Russia seeks resumption of Iran nuclear deal, oil plummets
LONDON, March 15 (Reuters) – Oil prices tumbled to their lowest levels in almost three weeks on Tuesday as supply disruption fears eased and as surging COVID-19 cases in China spurred demand concerns.
Brent futures were down $6.40, or 5.9%, to $100.50 a barrel at 1308 GMT, while U.S. West Texas Intermediate (WTI) crude was down $6.35, or 6.1%, to $96.66 a barrel.
Brent fell as low as $97.44 and WTI hit $93.54, their lowest levels since Feb. 25.
The steep decline followed a statement from Foreign Minister of Russia Sergei Lavrov that Moscow is in favour of the 2015 Iran nuclear deal resuming as soon as possible.
The talks to revive the nuclear accord, which would lead to sanctions on Iran’s oil sector being lifted and allow Tehran to resume crude exports, had recently stalled due to Russian demands.
Prices extended their losses from the previous day’s 5% decline after a steep jump in daily COVID-19 infections in China.
Talks between Ukrainian and Russian negotiators were expected to continue on Tuesday.
Meanwhile, Western sanctions against Russia have failed to deter China and India from buying Russian crude.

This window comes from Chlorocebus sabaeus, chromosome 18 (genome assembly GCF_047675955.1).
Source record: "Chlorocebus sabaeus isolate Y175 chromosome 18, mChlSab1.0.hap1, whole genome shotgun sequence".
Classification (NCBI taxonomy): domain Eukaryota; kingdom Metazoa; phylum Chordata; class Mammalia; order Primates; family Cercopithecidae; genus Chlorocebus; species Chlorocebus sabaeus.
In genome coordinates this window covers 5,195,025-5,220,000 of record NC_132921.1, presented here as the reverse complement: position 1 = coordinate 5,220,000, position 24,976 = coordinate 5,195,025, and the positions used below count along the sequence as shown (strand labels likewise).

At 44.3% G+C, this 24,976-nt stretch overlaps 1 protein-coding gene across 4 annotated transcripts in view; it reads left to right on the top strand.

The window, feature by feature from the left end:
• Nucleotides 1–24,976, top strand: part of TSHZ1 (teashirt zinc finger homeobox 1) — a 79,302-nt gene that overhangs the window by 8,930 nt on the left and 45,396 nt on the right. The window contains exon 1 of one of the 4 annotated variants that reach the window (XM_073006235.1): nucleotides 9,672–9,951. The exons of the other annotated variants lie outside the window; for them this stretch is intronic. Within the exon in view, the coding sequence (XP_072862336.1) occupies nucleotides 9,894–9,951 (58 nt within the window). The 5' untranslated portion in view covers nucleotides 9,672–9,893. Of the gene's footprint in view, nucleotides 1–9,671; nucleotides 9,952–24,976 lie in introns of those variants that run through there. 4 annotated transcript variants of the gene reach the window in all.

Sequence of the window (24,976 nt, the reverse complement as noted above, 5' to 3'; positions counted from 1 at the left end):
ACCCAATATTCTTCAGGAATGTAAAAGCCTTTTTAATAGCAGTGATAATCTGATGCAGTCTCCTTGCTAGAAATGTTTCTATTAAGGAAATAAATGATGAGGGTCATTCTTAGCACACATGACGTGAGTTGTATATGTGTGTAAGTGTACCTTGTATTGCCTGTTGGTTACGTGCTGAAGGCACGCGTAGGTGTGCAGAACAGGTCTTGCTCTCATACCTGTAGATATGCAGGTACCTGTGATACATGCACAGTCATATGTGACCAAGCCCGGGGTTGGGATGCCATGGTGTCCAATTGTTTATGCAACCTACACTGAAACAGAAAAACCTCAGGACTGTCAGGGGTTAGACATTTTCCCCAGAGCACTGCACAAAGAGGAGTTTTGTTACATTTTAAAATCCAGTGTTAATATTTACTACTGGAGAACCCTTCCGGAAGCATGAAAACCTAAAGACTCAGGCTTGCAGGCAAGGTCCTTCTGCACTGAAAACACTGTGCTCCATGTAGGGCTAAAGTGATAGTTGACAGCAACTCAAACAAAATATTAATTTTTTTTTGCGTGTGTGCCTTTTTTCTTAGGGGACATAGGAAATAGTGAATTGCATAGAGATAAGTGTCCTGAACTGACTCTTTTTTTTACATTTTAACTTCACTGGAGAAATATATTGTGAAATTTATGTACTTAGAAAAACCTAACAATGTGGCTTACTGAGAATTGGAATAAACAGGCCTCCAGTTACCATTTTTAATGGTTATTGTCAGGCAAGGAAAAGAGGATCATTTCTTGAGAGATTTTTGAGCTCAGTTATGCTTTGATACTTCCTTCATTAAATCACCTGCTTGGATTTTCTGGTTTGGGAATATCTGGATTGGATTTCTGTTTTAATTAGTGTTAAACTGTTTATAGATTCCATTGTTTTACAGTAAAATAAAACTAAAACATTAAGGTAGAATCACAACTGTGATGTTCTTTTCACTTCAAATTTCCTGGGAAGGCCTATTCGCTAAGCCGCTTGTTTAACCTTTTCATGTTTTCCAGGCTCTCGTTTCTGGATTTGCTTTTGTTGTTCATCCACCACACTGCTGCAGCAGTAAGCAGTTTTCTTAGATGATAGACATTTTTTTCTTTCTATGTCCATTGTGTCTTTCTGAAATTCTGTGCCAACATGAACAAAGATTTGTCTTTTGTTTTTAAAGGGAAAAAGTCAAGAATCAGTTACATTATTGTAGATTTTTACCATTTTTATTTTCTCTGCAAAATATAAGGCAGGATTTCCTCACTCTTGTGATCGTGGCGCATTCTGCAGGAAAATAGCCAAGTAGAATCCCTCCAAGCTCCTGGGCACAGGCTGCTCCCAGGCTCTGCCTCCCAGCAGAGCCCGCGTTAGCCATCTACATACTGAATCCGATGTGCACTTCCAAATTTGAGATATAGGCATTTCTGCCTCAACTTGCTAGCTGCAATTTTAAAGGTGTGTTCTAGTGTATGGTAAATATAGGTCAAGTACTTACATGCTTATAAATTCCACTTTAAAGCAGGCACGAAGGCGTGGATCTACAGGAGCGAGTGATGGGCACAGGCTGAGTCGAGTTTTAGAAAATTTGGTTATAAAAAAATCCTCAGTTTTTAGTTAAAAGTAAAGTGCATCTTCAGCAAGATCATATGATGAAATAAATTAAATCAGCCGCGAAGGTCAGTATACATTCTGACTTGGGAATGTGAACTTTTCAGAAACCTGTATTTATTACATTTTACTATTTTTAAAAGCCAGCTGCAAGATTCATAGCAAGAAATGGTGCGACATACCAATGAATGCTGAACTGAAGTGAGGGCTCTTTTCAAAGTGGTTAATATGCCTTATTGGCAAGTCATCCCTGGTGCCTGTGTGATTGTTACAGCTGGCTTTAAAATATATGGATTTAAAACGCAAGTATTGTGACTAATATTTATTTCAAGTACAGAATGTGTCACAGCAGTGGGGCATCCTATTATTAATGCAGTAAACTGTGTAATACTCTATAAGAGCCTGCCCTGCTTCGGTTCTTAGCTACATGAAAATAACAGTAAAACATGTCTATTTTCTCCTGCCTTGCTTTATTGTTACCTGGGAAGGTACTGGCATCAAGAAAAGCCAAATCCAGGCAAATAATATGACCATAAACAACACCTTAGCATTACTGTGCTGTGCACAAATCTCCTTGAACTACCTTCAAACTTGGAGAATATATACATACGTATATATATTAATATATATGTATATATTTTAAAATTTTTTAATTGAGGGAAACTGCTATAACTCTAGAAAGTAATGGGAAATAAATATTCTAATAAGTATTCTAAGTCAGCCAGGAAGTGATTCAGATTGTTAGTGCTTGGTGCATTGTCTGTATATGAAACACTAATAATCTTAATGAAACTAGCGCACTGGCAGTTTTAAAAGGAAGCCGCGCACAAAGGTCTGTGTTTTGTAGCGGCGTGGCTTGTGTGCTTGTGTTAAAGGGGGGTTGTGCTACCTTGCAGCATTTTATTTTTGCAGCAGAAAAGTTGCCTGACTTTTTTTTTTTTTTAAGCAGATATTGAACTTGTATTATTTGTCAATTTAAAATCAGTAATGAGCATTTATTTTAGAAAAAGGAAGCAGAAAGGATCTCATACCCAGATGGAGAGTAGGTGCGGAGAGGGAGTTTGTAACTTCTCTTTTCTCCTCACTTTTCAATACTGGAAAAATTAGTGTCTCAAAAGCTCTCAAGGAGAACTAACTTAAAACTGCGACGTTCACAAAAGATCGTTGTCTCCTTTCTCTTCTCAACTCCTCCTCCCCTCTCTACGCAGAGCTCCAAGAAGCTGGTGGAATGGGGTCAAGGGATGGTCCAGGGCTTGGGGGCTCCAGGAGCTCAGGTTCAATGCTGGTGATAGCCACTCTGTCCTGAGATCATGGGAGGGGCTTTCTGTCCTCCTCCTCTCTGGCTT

Also, the market expects the U.S. Federal Reserve’s Open Market Committee to increase interest rates for the first time in four years, which could boost the U.S. dollar and hurt commodity prices.
This could “send equity and commodity prices further south,” PVM Oil analyst Tamas Varga said.
Brent has lost almost $40 since 14-year highs reached on March 7, while WTI has fallen by more than $30.
However, Tuesday’s steep price decline surprised several analysts.
“With the fundamental situation hardly changed, and with the tensions and uncertainties around the war in Ukraine still high, it is puzzling to witness the risk premium evaporate so swiftly,” Julius Baer analyst Norbert Rücker said.
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